For the people of Judah have done evil in my sight, says the LORD; they have set their abominations in the house that is called by my name, defiling it. And they go on building the high place of Topheth, which is in the valley of the son of Hinnom, to burn their sons and their daughters in the fire—which I did not command, nor did it come into my mind. Therefore, the days are surely coming, says the LORD, when it will no more be called Topheth, or the valley of the son of Hinnom, but the valley of Slaughter.
According to Jeremiah, child sacrifice is an abomination to God, so hideous that God could not even fathom it, let alone require it. And, according to Jeremiah, child sacrifice is part of the reason for Judah’s exile to Babylon. In other words, human sacrifice was not redemptive, it was destructive.
One more thought. We very often blitz from the gospels to the epistles, which at times attempt to make sense of Jesus’ crucifixion. The gospels don’t provide much theological reasoning for it. Instead, the gospels simply tell us a story. And in their storytelling, Jesus’ crucifixion has nothing to do with an enraged Father-God who requires his son’s blood in order to forgive the world. Instead, Jesus’ crucifixion reveals divine solidarity with the marginalized who are crucified by the privileged. And so, if Jesus’ crucifixion was at the hands of religious and political leaders, and if killing a child has forever been anathema to God, then whatever else crucifixion may mean, it also means that the divine is not behind torture and murder as a means to control and save the world.
A few years ago the daughter of a friend passed away. When she was born, she had many defects and disabilities, and her parents were told that she wouldn’t live beyond a couple years. But then, through the love and tender care of her family, friends, physical therapists, nurses, and doctors, she lived late into her teens.
As I drove to the memorial service I was thinking about this precious life that was an extraordinary light in the world, and I was looking forward to hearing some beautiful stories. I was also thinking about the many people who sacrificed time, money, and ease to extend her life as long as possible, and I was looking forward to honoring those people. And certainly, some beautiful stories were told and some thanks were expressed. However, overall, the service had two main points. First, this young woman is in a better place now, with no pain and no sorrow. Second, the unbelieving family, friends, physical therapists, nurses, and doctors who helped sustain her life were told: if you’d like to one day see this precious child, if you’d prefer heaven over an eternity in hell, then you need to believe these particular and very specific ideas.
Now, I don’t share this story to somehow shame or ridicule what was done. I get it. I grew up in a tradition like that. It’s a tradition that emphasizes words like Paul’s in 1 Corinthians 15:
Where, O death, is your victory?
Where, O death, is your sting?
And so, we christians think of the future, we put on a smile, and we demonstrate faith. Oh! But in doing so, we very often miss celebrating the eighteen, thirty, fifty, or eighty years of life that mysteriously and spectacularly lived among us. In doing so, we very often miss grieving and feeling the anguish and sorrow of a mysterious and spectacular life that no longer is.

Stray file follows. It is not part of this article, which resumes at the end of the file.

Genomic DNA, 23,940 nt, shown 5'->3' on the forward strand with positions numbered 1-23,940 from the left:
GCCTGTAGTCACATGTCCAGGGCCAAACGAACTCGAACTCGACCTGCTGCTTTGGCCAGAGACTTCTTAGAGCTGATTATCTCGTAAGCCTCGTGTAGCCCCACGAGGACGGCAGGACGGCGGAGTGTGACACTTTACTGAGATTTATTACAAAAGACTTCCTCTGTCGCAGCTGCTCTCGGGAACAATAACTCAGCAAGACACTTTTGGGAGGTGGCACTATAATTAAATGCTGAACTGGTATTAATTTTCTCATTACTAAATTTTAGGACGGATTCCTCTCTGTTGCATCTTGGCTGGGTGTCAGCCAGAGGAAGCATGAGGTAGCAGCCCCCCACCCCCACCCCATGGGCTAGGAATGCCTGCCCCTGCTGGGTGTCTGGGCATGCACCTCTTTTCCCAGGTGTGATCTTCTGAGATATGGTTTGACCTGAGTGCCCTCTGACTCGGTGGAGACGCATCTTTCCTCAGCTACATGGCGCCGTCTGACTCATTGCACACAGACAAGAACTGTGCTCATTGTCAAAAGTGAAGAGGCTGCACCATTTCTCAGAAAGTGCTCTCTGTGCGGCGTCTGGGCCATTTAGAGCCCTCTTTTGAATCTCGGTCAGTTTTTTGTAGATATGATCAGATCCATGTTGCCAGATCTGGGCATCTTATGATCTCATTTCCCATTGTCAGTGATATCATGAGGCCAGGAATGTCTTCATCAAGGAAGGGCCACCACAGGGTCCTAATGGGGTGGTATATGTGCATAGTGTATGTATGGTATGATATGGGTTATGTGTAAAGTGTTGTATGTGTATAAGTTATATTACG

I’m not convinced that this is the way of the divine. In fact, I’m not even sure that this is the way of Paul. I mean, just for a moment, imagine Jesus crying out with a loud voice and breathing his last. The women who supported him with their lives are watching from a distance while his mother and the disciple whom Jesus loved are standing at his feet. The centurion cries out, “Surely he was the son of God.” Then Paul comes running up the hill. He has a huge smile on his face and he proclaims, “Cheer up, people! He is going to rise from the dead!” And sure, in the story Jesus does rise. But it’s three days later. Three days of dank dark and death.
Can we christians, slow down?
Can we christians, stop skipping ahead?
Can we christians, pause to break, to weep, to question?
Can we christians, exist in the darkness, in the loss, and in the hopelessness?
Can we christians, cry out with the human-one, Jesus, “My God, my God, why have you forsaken me?
I think we ought to. In fact, I think it would be very christian to. Because, in Jesus’ crucifixion, we see the divine present with and participant in, death.
These conceptions of Jesus’ crucifixion have important implications for how we think about death and divinity because, whatever else crucifixion may mean, the crucifixion of Jesus especially reveals divine solidarity with the marginalized who are crucified by the privileged. Whatever else crucifixion may mean, the crucifixion of Jesus especially reveals that the divine is not behind torture and murder as a means to control and save the world. Whatever else crucifixion may mean, the crucifixion of Jesus especially reveals divine presence with and in, death.
And so, like this God, revealed through Jesus, let us christians use our privilege to stand in solidarity with the marginalized. Let us christians move beyond theologies and notions of torture and murder as a means to control and save the world. Let us christians be present with and participatory in the breaking, weeping, and grieving that results from the loss of life in this world.